KANSAS CITY, Mo. (Feb. 9, 2004) -- Sports Car Club of America, Inc. members were treated to one of the greatest panels of motorsports restraint safety experts ever assembled this weekend at the Club's annual meeting in Kansas City.
Saturday's SCCA University-backed safety symposium included presentations by Arnie Kuhns (SFI Foundation), Hubert Gramling (FIA Foundation), Dr. John Melvin (Tandelta), Carl Schroth (Schroth Safety Products) and Dr. Robert Hubbard (Hubbard-Downing/HANS).
"What our members were treated to on Saturday was both unprecedented and monumental in the motorsports industry," SCCA President and CEO Steve Johnson said. "From a content and information standpoint, it was one of the biggest days in SCCA history, and an example of our commitment to improve our safety practices and professionalism throughout the entire organization. I challenge anyone to find a better panel of expert presenters than what we had in Kansas City."
The panel presented information and accompanying materials dealing with the mechanics of racing accidents, focusing on how individual pieces of safety equipment and entire safety systems work to help prevent injuries.
Kuhns started the presentation with explanations of how the SFI came to be and how it has come up with tests to certify various types of safety equipment for more than 50 motorsports sanctioning bodies.
Gramling, who developed the airbag safety system in Formula One and is on loan to the FIA from Daimler Chrysler to work on a number of projects to improve safety in both road racing and rally, presented information on what the FIA has found in their own and independent tests. He also noted the FIA's desire to work with SCCA and other sanctioning bodies to bring safety systems to the forefront of not just professional racing, but on a grassroots level as well.
Dr. Melvin, who has been at the forefront of motorsports safety in recent years due to his focus based on a medical, engineering and motorsports background, presented data, sled test footage and actual crash footage. He noted the importance of the entire safety system, which includes not only seat belts and personal systems (helmet, suit, etc.), but also a proper seat, head and neck restraint and various items to work in conjunction with the seat to keep a driver from moving violently in an accident.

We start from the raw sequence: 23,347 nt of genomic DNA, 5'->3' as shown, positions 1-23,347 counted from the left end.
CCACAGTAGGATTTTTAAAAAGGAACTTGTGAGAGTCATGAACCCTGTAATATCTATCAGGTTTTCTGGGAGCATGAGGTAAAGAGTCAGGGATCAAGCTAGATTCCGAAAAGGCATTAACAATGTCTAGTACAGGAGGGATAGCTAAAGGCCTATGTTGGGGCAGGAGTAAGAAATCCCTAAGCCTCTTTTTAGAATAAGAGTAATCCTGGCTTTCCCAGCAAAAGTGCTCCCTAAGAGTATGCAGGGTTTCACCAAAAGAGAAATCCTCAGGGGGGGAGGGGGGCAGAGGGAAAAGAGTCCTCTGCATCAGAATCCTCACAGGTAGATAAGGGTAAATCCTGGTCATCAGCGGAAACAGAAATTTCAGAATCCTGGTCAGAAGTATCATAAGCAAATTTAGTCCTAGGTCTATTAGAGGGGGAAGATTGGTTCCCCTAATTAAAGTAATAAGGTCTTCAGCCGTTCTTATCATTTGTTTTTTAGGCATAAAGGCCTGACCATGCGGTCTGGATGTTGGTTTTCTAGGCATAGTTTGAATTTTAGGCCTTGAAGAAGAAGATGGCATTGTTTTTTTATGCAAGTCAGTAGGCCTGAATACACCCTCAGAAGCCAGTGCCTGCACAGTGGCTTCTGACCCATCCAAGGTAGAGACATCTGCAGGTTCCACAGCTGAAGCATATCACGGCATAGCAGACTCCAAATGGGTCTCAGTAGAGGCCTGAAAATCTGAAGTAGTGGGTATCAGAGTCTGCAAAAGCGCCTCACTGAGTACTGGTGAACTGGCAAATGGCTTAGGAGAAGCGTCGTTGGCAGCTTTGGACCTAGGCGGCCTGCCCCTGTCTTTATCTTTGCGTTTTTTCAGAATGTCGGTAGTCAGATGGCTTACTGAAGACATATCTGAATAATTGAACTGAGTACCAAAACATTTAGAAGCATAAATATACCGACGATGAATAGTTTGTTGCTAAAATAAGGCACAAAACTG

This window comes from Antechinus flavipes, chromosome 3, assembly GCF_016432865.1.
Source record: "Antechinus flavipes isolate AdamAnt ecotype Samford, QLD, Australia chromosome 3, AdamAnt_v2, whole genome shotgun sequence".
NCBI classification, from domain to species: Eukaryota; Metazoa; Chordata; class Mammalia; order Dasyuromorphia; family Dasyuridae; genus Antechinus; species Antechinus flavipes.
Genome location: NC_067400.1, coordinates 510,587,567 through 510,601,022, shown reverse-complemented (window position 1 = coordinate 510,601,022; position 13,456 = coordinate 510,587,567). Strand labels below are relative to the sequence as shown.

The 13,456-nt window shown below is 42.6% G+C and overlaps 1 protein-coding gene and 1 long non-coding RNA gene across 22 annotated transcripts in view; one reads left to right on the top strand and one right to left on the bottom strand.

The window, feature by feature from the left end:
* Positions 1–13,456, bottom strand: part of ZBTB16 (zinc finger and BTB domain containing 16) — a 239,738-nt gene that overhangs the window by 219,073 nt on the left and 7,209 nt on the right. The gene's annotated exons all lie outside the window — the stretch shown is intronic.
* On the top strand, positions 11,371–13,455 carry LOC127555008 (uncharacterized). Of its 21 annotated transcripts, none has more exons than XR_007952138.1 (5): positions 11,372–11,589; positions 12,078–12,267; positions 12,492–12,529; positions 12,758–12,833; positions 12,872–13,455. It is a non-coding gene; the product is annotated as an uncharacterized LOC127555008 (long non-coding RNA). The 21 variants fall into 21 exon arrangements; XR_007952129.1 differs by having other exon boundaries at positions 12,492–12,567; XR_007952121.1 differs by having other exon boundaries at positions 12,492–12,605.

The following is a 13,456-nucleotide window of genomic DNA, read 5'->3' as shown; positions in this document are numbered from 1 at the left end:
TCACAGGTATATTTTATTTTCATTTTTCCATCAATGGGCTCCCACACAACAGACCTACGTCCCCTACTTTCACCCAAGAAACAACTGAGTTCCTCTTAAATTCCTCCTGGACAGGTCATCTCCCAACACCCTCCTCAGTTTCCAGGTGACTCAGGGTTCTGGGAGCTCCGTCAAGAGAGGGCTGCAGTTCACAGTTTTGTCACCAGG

Schroth explained the difference between seat belt materials, and how that relates to strength and functionality. He also presented information about the proper mounting of belts, which is paramount in their proper function as a restraint.
Finally, Dr. Hubbard went through a detailed presentation on the mechanics of and history behind his head and neck restraint, the HANS device. A biomechanical engineering professional, Hubbard was instrumental in designing the head of crash-test dummies for a variety of automotive sled tests. He gave a brief history of the development of his device, which began in the mid-1980s and has become the exclusive worldwide choice in head and neck restraint for the many of the top motorsports sanctioning bodies.
"The information presented to us in the safety symposium was very sobering, but above all, educational," Colorado SCCA Club Racing driver and Convention attendee Jon Goodale said. "I've been wearing a HANS device for a year. While wearing it is crucial, there are other things too, including seat supports, nets and seat belt mounting practices that will not only make a big difference in a crash, but are relatively inexpensive in the grand scheme of things.
"After seeing the presentation, I really need to re-evaluate the entire interior of my car."
The symposium was professionally recorded by the SCCA University, which is now seeking funding through the SCCA Foundation to produce the piece and make it available to SCCA members. For more information on how to help make the 2004 SCCA University Convention Safety Symposium a reality, please contact Barb Lundquist at 800/770-2055.
For more information on SCCA, please visit www.scca.com.